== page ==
On January 24, 2011, the Georgia Supreme Court unanimously held in MCG Health, Inc. v. Owners Insurance Co., 707 S.E.2d 349, 2011 WL 197893 (Ga. 2011) that “the statutory and regulatory scheme which governs TRICARE does not provide any basis for allowing a contracting civilian healthcare provider to collect treatment costs from a third party tortfeasor.” As a result, the hospital that treated an injured U.S. Serviceman did not have a claim to any of the settlement he received from the insurance company of the woman who caused his injuries.
MCG Health, Inc. v Owners Insurance Co. Case Details
The case arose from a car wreck in which Braxton Morgan, a U.S. serviceman, sustained various injuries. Mr. Morgan was covered by the United States Department of Defense TRICARE health insurance program and was taken to the Medical College of Georgia (“MCG”) for treatment. TRICARE allows beneficiaries to have their healthcare costs paid in full at negotiated amounts and prohibits hospitals from billing beneficiaries beyond the amount paid by TRICARE.
Mr. Morgan’s total costs of medical services provided by MCG were $18,259. MCG filed a hospital lien for the full costs of services provided to Mr. Morgan pursuant to OCGA § 44-14-470 (Georgia’s hospital lien statute). Subsequent to MCG filing the hospital lien, Mr. Morgan entered into a release and settlement offer with the defendant’s insurance company (“Owners”) in the amount of $50,000. MCG then filed a claim against Owners to recover on the hospital lien. Mr. Morgan filed a motion to dismiss MCG’s complaint reasoning that MCG had to seek payment from TRICARE for medical services caused by the tortious acts of a third party.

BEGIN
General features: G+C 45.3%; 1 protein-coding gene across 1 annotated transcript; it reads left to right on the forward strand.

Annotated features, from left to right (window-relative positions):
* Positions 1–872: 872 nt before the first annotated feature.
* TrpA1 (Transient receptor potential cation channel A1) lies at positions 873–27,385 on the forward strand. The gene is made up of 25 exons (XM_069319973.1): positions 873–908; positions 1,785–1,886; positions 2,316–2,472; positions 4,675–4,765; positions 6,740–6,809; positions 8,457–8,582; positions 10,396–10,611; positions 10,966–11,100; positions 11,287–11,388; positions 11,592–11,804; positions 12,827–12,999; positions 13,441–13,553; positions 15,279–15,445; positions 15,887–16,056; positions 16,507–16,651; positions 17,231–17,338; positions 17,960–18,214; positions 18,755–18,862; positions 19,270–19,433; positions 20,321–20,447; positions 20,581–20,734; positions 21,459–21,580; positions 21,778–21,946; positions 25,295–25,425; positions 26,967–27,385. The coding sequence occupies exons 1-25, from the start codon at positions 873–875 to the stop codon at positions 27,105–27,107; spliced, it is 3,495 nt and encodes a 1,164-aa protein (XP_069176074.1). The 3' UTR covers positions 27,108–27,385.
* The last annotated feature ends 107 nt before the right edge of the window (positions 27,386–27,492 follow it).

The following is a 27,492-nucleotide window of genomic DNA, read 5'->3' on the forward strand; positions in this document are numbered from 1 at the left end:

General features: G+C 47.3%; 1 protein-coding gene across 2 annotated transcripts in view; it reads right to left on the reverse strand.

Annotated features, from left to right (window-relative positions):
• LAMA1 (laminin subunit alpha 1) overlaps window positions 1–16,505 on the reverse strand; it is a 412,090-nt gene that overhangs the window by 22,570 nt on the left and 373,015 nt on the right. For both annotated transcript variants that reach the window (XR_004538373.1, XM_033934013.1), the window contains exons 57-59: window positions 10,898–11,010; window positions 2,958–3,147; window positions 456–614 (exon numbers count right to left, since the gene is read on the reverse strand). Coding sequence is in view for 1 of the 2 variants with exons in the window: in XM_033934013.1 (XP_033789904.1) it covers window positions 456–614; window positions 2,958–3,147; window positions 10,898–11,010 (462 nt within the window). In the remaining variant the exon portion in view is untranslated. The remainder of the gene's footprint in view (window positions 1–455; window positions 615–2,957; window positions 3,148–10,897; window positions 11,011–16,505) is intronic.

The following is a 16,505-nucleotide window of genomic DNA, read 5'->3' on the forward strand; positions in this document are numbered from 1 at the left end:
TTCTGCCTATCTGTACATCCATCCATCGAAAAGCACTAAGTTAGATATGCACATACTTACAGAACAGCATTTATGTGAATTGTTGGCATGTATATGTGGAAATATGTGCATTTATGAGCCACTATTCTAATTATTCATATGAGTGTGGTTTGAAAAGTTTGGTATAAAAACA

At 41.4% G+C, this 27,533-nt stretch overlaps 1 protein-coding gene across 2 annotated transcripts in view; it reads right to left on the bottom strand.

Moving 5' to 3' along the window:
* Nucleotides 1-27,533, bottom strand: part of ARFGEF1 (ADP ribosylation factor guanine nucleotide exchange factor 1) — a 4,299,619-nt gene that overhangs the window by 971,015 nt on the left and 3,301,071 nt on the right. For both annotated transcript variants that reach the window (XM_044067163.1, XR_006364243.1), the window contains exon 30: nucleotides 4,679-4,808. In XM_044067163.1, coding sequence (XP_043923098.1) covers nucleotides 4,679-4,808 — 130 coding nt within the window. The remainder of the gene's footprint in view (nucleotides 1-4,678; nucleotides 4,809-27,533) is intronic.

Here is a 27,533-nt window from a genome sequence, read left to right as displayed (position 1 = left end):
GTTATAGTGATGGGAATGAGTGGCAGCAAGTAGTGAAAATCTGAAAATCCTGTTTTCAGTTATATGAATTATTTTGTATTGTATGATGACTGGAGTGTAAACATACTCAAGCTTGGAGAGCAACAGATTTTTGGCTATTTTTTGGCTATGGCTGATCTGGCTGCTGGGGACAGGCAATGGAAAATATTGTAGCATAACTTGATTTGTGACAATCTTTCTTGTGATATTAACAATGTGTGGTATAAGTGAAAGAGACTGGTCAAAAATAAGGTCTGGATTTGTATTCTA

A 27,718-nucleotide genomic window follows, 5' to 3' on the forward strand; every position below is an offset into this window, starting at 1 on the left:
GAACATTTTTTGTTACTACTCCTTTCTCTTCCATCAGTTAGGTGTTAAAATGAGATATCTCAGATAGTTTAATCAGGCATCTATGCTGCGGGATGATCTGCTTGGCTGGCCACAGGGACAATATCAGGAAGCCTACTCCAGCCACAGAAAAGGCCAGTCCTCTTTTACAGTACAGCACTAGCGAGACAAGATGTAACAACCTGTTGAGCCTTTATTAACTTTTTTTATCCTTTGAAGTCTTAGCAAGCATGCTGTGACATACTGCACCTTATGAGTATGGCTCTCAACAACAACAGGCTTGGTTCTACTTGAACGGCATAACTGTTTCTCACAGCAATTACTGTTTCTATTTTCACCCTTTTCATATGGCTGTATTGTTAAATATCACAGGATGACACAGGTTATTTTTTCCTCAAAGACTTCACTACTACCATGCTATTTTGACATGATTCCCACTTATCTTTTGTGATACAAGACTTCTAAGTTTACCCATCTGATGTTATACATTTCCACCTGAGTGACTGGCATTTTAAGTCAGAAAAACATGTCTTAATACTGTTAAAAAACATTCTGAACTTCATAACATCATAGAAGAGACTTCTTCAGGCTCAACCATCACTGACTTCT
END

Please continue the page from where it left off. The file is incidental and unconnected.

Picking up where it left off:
MCG Unable to Recover Medical Costs From Settlement
Justice Robert Benham, writing for the Court, concluded that “any state law which interferes with the financing of healthcare claims for TRICARE beneficiaries is preempted as a matter of federal statutory and regulatory law.” The federal government, not a civilian healthcare provider, may have the right to recover against a third party tortfeasor or its insurer in this context; therefore, MCG cannot recover medical costs from the settlement obtained by Mr. Morgan from his personal injury lawsuit.
The Court held that MCG did not have a right to recover any of the settlement funds from Owner’s paid to Mr. Morgan because those costs were covered by a contract with TRICARE. MCG’s contract provided that it would accept TRICARE payments as the maximum total charges for the treatment of Mr. Morgan’s personal injuries. By requesting money outside the coverage of TRICARE, MCG was in essence breaching its contract.
The Georgia Supreme Court’s ruling provides that civilian healthcare providers, like MCG, cannot recover settlement funds or treatment costs from third party tortfeasors or TRICARE beneficiaries because such claims are preempted by federal statutory and regulatory law.